Sunday, June 6, 2010

Book Love: Horrockses Fashions

I was beyond excited when this book landed on my desk courtesy of the Allen and Unwin fairy (thanks Jess!). A history of the hugely influential British ready-to-wear label Horrockses, I must confess that as an Aussie I knew little of this brand until this lavishly illustrated hardback crossed my path.

Horrockes was actually started in the 1790s, and for hundreds of years was known as a producer of quality cotton and yarn. In the 1930s they targeted their quality lines mainly to the home dressmaker, but after the close of WWII, and as ready-to-wear fashion became more and more visible and viable, Horrockses decided to launch their own high quality fashion label. Horrockes Fashions would come to be known for their lush fabrics and gorgeous prints, and they employed talented designers such as Alastair Morton and Pat Albeck as well as freelancers and artists to keep the brand ahead of it's imitators.

The 1940s and 1950s were the labels heyday; Horrockses Fashion was sold to another business in 1964, and this precipitated a decline in quality, which eventually saw the label disappear in the early 80s.

Here are a couple of gorgeous dresses & a sun suit that I scanned from the book.

There are so many amazing prints on display too, from beautiful florals to arty geometrical and kooky novelty prints. This one was inspired by opera costumes.

A couple of advertisements.

And V&A Publications have assembled quite the photographic collection of "real" British women wearing Horrockses Fashions. In this photograph all the ladies are actually Horrockses employees out on a picnic, each one wearing a different Horrockses item.

A peruse of the Internet has me convinced that these gorgeous pieces of history are hard to find, so I'd love to hear from anyone who has a Horrockses dress?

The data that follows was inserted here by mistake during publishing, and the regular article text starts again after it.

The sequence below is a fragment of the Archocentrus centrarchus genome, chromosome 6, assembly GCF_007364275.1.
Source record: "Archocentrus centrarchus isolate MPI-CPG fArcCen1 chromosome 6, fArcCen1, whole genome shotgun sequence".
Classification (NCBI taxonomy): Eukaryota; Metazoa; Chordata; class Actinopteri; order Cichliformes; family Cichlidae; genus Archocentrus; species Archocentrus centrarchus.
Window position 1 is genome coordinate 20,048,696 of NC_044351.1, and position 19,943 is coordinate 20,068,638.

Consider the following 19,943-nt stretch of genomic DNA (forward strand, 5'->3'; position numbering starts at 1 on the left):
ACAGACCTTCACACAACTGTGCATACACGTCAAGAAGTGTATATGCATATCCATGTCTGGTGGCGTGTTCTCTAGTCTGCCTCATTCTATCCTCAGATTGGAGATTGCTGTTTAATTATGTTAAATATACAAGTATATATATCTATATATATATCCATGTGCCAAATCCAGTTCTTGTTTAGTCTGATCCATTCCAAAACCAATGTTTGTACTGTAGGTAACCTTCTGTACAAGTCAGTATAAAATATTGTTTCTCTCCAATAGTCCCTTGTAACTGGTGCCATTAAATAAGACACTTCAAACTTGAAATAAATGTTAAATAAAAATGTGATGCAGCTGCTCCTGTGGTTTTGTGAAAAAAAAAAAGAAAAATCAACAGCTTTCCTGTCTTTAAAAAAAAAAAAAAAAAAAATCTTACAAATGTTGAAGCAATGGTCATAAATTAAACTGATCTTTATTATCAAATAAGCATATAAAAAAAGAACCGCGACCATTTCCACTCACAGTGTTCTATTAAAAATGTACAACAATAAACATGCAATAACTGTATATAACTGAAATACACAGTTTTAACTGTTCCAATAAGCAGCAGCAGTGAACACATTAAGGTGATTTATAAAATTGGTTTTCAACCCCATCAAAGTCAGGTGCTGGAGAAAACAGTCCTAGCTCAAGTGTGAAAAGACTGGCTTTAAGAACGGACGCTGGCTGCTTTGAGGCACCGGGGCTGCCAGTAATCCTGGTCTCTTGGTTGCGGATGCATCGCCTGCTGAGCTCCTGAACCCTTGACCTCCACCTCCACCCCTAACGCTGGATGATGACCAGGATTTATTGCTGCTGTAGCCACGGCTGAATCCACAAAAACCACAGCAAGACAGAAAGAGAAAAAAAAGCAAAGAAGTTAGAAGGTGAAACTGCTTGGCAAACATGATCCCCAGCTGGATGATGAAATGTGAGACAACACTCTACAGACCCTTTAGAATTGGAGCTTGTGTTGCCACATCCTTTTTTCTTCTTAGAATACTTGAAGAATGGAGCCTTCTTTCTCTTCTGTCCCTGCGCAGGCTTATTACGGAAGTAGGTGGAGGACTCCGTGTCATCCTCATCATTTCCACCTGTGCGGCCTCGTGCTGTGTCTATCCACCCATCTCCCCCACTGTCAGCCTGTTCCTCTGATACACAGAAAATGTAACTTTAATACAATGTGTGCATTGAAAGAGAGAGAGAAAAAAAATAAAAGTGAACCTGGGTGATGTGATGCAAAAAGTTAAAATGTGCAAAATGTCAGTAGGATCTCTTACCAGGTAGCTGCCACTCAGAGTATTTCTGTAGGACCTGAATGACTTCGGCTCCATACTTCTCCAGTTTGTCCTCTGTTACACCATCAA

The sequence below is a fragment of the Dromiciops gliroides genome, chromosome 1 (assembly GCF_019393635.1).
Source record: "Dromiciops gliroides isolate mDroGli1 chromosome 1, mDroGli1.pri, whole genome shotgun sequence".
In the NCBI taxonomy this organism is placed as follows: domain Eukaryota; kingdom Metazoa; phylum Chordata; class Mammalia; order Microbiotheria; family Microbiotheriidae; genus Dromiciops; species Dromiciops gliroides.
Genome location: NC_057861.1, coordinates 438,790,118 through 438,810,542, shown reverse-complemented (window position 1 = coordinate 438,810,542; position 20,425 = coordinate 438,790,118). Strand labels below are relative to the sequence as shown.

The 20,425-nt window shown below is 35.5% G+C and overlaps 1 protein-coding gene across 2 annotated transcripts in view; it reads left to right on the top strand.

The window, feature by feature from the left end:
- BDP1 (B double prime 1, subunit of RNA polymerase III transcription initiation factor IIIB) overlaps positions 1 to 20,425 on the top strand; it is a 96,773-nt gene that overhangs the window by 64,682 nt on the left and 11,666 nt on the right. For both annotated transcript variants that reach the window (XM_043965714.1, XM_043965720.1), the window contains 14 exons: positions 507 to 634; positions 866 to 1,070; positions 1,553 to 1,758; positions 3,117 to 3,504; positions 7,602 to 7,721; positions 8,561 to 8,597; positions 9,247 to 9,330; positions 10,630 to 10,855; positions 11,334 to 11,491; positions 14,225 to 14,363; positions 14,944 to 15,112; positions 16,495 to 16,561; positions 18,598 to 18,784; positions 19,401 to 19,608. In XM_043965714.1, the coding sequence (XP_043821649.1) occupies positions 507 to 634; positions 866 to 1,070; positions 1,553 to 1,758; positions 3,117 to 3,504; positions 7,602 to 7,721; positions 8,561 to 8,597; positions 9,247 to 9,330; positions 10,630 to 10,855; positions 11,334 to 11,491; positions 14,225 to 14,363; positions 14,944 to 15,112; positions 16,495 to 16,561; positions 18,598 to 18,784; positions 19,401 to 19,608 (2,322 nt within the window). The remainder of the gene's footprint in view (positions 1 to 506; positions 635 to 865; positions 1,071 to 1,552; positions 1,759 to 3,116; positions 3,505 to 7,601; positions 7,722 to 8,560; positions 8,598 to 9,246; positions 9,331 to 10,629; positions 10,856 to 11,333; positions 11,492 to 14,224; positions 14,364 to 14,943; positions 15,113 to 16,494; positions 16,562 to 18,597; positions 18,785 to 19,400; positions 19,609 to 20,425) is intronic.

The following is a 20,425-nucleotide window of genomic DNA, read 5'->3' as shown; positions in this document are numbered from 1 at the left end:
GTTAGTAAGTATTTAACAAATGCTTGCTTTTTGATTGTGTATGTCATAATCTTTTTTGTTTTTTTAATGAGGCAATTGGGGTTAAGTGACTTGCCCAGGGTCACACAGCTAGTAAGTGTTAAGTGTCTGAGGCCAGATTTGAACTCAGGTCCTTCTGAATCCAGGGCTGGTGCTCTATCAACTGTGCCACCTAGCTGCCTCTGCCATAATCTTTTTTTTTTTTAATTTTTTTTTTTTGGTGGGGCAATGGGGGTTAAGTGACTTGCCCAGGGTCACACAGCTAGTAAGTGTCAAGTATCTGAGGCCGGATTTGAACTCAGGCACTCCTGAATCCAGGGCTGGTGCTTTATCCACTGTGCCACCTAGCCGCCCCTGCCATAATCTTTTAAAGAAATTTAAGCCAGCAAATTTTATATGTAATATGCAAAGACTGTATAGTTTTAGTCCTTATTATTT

The V&A have mined the print library to produce a few reproduction items, such as the frock above.
And the lovely floral sundress below is a true blue 1950s number which you can purchase over at Vintage-a-Peel.

For those fascinated by what real women wore in the 40s and 50s - 0r for the print obsessed - this would make a great addition to the bookshelf.


Camelia Crinoline said...

I actually own two Horrockses dresses from the 50s. Both of them have lovely bright floral prints. It's interesting that you say you think they are hard to find, I always thought they must be quite common since I had managed to find two of them in a country like New Zealand, which is not exactly renowned for huge amounts of vintage. I really love stuff like this. It's so cool learning about where my vintage dresses came from.

The Collar of the Dove said...

I've got a 70s Horrockses sleeveless floral print maxi dress, acquired online from UK. The label reads 'By appointment to H.M. the Queens Dressmakers'.

Louise said...

Love it!
Camelia Crinoline - I haven't seen a Horrockses label in my travels around Sydney yet, but maybe I'm not looking hard enough. I will definitely be alert here on in.

joanne said...

I grow up on stories of Horrockses. My Mum worked for them in the 50's & 60's as a sample maker. Sadly we don't have any dresses left, but you quite often find them on ebay UK. As well as old adverts etc.

pamela said...

My mum had a Horrockses dress which I borrowed to go to a Scout dance when I was around 14 in 1956in Scotland. It was much too big for me but I think we pulled it in with its sash or a belt. I'm sure there must be a photo of my mother wearing it somewhere - I'll look! Looking at the prints, they must have inspired other companies to use similar fabrics to produce cheaper styles.